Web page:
Oct. 1, 2017
The Risk of Delay: The Need for a New Authorization for Use of Military Force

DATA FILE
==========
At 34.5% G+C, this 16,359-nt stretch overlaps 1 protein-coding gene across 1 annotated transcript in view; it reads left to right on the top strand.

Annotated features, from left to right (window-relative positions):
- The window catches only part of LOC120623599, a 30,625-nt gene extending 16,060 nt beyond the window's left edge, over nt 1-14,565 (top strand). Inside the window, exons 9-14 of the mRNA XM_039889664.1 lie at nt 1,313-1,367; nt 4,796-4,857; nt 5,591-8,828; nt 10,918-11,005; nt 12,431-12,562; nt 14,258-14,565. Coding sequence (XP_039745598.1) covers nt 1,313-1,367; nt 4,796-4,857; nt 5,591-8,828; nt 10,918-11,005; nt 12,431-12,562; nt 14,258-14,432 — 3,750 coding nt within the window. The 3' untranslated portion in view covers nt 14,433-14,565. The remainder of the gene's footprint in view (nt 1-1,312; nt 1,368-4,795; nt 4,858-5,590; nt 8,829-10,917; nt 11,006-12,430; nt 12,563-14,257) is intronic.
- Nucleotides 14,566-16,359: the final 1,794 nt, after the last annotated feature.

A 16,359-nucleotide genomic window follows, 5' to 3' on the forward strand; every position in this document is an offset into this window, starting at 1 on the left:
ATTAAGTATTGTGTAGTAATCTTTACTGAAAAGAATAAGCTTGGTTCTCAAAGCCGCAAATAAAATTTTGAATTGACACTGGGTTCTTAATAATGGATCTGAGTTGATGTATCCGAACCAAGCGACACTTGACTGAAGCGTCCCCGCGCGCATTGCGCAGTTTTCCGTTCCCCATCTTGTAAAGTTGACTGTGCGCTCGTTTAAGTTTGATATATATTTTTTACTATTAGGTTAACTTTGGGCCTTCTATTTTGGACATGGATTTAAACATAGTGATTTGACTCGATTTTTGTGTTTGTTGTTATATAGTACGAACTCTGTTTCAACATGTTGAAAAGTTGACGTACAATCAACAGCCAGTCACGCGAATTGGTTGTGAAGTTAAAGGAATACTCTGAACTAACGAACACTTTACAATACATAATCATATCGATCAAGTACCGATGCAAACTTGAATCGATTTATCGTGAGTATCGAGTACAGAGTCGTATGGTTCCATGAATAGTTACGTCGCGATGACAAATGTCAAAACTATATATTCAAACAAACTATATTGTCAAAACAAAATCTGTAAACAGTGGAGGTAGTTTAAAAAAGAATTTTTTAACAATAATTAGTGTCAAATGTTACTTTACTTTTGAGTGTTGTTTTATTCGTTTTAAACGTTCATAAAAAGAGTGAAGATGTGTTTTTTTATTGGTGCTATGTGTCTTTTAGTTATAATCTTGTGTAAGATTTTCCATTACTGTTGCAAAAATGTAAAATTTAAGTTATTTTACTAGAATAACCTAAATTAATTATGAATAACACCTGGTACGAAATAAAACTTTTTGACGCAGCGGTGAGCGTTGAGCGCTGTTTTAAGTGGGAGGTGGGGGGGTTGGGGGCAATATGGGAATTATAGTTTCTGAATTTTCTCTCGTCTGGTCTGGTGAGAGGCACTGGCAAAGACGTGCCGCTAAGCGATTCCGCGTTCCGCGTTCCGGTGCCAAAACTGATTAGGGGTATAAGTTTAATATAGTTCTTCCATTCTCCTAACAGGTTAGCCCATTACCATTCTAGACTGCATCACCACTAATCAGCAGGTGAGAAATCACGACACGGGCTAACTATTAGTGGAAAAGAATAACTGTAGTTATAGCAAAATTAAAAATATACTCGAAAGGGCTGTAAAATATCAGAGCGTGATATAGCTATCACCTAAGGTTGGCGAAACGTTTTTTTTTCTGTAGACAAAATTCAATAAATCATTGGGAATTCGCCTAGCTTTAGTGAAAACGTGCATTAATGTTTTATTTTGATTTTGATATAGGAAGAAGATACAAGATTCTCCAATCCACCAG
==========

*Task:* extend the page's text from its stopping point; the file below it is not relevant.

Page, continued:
In September 2014, President Barack Obama announced a four-part plan to systematically destroy the so-called Islamic State (IS), a plan that included sustained military operations in Iraq, into Syria, and “wherever [the terrorists] are.” While President Obama welcomed congressional support for the effort in order to show the world that America was united in confronting this new danger, he claimed the executive branch had the authority to unilaterally approve such use of military force against IS. The President’s justification rested on two congressional resolutions passed into law over a dozen years earlier: the 2001 and 2002 Authorizations for Use of Military Force (AUMFs). Despite specifically authorizing the use of military force against those responsible for the 9/11 attacks and the terrorist threat posed in Iraq, respectively, the 2001 and 2002 AUMFs have remained the primary basis for our nation’s counterterrorism efforts abroad for over 15 years. Yet during this period, the world has witnessed the collapse of Saddam Hussein’s regime, death of Osama bin Laden, proliferation of new terrorist groups across the Middle East, Southeast Asia, and Africa, and the international expansion of IS.